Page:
This is true even for very well-intentioned people who try actively to be non-racist.  Beverly Daniel Tatum says that racial stereotypes and false ideas related to race are like “smog in the air”.  We don’t breathe it because we want to; we breathe it because it’s the only air available.  Even people of color inevitably, against their will, take in these ideas as internalized racism.  As Tatum says, “We’re all breathing in misinformation. We’re all being exposed to stereotypes, … we can’t help but have our thinking shaped by it somehow. As a consequence, we all have work to do. Whether you identify as a person of color, whether you identify as a white person, it doesn’t matter.”

Racism in Amherst
In the Amherst area people of color share with each other that these things show up in white people’s behavior all the time here, even when white people are unaware that it’s happening.  White people regularly disregard the thinking of people of  color, are more responsive to the needs and requests of white people, prioritize projects that will benefit white people, fail to form close relationships or really get to know very many people of color, are more likely to hire white people, seek to maintain the status quo that benefits white people, and treat people of color as “other” in myriad ways.

This is Life-long Work
This is not because white people want to be racist or don’t care about people of color.   This is because the racism in the society has affected us all and simply trying to be non-racist is not enough.  For white people to not manifest racism, they will need to learn more about racism and about people of color, build relationships with people of color, reflect on their own experiences and mis-education around race, and likely feel the painful feelings that go with this sensitive area and with facing the impact all this has on their brothers and sisters who are people of color.  There is no quick fix or inoculation for racism.  There is no destination of non-racism at which any of us as individuals can arrive (in the current society). There is only the ongoing work, individually and in collaboration with others, to counter the insidious and persistent effects of living in a society that continues to reflect false notions of white superiority and dominance and the inferiority of people of color in so many ways.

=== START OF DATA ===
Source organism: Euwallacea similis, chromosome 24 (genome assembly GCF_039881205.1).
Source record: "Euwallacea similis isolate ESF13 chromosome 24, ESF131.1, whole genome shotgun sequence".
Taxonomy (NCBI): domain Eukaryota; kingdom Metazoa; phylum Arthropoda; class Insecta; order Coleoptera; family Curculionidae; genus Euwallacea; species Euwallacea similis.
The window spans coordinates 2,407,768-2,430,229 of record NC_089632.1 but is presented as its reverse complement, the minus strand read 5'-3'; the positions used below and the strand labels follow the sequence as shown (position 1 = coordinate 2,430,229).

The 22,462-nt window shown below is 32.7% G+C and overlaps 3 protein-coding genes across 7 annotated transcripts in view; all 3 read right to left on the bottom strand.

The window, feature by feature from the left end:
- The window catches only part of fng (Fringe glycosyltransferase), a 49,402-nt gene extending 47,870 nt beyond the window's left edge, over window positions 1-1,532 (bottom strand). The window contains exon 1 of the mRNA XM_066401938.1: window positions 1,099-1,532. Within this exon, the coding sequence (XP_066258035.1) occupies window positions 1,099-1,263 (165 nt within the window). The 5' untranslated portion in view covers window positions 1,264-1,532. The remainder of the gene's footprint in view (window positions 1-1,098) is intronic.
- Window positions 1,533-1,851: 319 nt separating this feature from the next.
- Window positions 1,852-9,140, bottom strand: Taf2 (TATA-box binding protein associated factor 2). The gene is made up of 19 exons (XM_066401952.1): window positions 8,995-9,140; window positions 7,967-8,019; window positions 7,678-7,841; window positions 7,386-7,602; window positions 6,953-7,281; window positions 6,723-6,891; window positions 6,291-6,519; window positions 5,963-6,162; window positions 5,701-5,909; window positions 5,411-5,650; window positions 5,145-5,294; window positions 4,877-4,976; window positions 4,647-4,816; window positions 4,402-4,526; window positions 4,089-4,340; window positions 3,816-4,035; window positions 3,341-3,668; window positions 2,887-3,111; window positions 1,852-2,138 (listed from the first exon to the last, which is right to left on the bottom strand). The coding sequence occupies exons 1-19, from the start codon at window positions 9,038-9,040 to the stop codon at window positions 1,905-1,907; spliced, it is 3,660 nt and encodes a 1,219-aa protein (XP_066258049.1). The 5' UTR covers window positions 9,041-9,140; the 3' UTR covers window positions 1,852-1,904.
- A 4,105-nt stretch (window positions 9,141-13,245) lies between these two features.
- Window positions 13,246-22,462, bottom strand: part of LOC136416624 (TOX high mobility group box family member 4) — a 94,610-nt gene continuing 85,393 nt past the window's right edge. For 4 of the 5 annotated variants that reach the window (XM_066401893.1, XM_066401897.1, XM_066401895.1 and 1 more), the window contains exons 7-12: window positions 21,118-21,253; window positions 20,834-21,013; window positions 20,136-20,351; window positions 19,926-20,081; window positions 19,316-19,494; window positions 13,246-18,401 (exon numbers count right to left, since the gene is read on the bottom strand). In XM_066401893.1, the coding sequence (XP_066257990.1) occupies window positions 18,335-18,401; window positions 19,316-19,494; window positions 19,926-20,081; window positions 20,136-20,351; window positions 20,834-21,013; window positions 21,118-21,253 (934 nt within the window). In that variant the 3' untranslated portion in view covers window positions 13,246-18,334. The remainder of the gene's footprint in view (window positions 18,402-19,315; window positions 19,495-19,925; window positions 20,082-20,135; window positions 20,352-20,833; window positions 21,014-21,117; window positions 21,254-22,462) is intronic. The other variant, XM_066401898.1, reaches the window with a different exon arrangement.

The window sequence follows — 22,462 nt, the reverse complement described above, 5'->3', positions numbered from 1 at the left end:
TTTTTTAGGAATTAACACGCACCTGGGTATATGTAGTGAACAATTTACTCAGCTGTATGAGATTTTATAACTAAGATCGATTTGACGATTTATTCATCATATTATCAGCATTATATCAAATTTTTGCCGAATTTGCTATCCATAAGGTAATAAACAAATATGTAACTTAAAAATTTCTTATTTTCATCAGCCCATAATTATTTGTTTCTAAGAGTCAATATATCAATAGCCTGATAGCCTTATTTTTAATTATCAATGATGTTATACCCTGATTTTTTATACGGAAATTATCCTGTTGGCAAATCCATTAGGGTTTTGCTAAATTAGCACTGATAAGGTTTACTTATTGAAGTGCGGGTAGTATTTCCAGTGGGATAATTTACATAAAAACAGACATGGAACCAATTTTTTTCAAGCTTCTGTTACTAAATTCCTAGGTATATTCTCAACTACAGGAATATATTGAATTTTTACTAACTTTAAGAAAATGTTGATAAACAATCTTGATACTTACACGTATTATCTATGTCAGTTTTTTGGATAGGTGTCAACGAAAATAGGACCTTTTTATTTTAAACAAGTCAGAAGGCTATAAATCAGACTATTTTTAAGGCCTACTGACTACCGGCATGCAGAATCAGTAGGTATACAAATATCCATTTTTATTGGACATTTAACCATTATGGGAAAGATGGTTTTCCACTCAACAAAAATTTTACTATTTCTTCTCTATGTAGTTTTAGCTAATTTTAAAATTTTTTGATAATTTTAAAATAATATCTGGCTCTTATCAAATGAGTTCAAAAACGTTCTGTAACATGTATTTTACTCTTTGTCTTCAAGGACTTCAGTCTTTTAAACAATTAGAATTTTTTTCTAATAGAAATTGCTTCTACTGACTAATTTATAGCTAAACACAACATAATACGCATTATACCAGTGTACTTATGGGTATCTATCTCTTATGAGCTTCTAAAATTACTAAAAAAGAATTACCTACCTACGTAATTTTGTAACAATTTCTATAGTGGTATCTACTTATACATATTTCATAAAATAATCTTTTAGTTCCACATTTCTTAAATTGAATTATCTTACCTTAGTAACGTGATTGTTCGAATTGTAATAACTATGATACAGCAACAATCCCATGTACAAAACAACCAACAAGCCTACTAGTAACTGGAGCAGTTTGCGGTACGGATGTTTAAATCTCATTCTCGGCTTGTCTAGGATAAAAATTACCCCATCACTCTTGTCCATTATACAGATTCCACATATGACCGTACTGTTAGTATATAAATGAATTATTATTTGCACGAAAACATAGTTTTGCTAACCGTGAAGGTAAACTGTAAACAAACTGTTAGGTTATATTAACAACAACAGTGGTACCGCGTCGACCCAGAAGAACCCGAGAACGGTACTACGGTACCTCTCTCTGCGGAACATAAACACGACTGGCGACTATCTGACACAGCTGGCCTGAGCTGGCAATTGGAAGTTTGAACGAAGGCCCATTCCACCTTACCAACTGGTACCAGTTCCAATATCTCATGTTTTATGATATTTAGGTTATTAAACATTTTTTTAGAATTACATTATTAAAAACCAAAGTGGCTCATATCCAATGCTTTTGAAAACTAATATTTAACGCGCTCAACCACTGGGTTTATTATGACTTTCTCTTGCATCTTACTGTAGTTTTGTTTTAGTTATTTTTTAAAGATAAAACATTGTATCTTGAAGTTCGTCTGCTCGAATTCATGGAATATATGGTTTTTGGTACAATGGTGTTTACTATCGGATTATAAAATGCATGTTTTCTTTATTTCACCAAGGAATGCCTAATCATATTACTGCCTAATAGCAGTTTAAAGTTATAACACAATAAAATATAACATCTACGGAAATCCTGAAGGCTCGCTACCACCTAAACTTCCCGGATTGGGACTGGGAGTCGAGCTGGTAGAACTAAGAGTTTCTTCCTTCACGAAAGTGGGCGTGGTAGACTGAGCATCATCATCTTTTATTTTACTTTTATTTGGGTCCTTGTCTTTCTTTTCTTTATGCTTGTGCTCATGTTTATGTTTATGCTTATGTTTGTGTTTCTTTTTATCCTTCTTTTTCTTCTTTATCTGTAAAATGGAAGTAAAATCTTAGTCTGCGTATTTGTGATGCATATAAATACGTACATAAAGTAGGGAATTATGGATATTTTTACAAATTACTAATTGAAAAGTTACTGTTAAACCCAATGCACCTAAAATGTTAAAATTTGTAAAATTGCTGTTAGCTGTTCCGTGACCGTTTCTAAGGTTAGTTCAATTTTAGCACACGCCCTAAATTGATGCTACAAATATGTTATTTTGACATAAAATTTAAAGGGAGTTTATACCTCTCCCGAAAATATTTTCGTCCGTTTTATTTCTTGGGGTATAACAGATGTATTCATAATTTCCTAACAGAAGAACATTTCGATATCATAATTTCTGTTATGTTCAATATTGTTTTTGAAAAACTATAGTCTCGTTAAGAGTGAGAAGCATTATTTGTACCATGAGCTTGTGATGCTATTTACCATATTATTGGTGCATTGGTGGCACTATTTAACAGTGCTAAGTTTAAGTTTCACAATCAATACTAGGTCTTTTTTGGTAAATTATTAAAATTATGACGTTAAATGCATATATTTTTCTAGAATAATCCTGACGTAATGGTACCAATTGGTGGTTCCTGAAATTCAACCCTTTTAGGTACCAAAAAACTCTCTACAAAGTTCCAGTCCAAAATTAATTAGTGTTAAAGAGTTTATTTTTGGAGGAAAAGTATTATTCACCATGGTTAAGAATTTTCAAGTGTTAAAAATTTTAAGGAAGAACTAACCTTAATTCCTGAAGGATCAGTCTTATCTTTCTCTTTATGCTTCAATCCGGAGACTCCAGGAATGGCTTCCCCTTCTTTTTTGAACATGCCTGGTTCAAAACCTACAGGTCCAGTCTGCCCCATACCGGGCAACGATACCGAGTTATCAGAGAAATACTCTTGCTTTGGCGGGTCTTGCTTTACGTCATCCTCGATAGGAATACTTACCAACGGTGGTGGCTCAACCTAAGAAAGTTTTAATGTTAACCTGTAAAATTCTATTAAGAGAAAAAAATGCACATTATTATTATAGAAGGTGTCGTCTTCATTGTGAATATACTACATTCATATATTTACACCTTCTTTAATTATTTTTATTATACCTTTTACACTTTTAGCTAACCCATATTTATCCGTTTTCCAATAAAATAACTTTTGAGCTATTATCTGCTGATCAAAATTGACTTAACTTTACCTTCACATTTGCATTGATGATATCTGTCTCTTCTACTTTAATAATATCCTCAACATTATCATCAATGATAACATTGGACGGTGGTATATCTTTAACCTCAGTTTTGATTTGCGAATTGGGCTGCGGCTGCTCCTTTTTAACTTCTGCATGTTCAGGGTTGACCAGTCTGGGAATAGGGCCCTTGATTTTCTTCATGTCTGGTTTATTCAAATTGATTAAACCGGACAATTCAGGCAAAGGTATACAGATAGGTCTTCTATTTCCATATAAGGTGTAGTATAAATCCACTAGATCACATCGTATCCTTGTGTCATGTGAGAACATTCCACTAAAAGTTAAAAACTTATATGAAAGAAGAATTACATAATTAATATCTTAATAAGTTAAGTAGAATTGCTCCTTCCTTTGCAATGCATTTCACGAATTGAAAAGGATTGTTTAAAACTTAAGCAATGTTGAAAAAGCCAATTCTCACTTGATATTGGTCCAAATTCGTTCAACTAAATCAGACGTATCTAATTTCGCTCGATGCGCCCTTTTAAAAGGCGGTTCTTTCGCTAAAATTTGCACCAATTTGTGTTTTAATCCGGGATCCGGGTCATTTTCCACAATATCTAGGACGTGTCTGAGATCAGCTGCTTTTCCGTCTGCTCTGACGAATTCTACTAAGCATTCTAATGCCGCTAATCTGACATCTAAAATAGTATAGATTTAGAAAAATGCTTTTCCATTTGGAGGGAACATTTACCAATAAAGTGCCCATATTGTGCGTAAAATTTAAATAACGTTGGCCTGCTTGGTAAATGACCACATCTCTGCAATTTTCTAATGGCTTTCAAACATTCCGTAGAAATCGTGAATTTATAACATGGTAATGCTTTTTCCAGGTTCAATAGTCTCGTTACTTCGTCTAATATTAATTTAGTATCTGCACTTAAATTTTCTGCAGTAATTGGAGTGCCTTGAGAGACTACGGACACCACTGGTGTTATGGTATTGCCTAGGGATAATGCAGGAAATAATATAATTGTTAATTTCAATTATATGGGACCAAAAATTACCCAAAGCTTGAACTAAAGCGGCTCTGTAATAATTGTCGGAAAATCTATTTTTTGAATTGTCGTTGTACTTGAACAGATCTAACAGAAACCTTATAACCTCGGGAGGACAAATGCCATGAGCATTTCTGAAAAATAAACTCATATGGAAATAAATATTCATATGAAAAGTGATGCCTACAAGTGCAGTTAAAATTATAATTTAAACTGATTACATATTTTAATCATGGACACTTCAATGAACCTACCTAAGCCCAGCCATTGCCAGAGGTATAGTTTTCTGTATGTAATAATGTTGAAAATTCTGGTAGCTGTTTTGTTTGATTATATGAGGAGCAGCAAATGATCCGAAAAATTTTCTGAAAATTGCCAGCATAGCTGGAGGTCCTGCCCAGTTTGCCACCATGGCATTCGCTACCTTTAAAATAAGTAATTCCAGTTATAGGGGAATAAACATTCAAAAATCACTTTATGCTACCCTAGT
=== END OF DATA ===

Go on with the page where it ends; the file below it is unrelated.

Many other oppressions, including those based on gender, class, sexual orientation, religious heritage, language, age, disability, etc., affect us as well.  The intersections of all these oppression with racism, and with each other, need attention.  Any person of color, for instance, may be in a dominant position with regard to a white person, on the basis of their respective class, gender, and other identities.  In such a situation, the white person may experience being in a subordinate role to the person of color based on these other identities.  At the same time, their relationship also exists in the context of a system of white people as a whole, being in a dominant position with regard to people of color as a whole.

So-called Reverse Racism
We define “racism” in the United States as system of inequality based on people’s perceived racial identities; and the beliefs, mistreatment, and other practices that support or manifest the dominance of white people vis a vis people of color.  In order to emphasize the systemic nature of racism, we prefer to use a different term for situations in which people of color discriminate against or mistreat white people.  These situations certainly do occur, although with vastly less frequency than racism.  These we term “racial discrimination” or “racial bias” toward white people.  For a discussion of so-called “reverse racism”, please see the video clip by comic/educator Aamer Rahman on this website.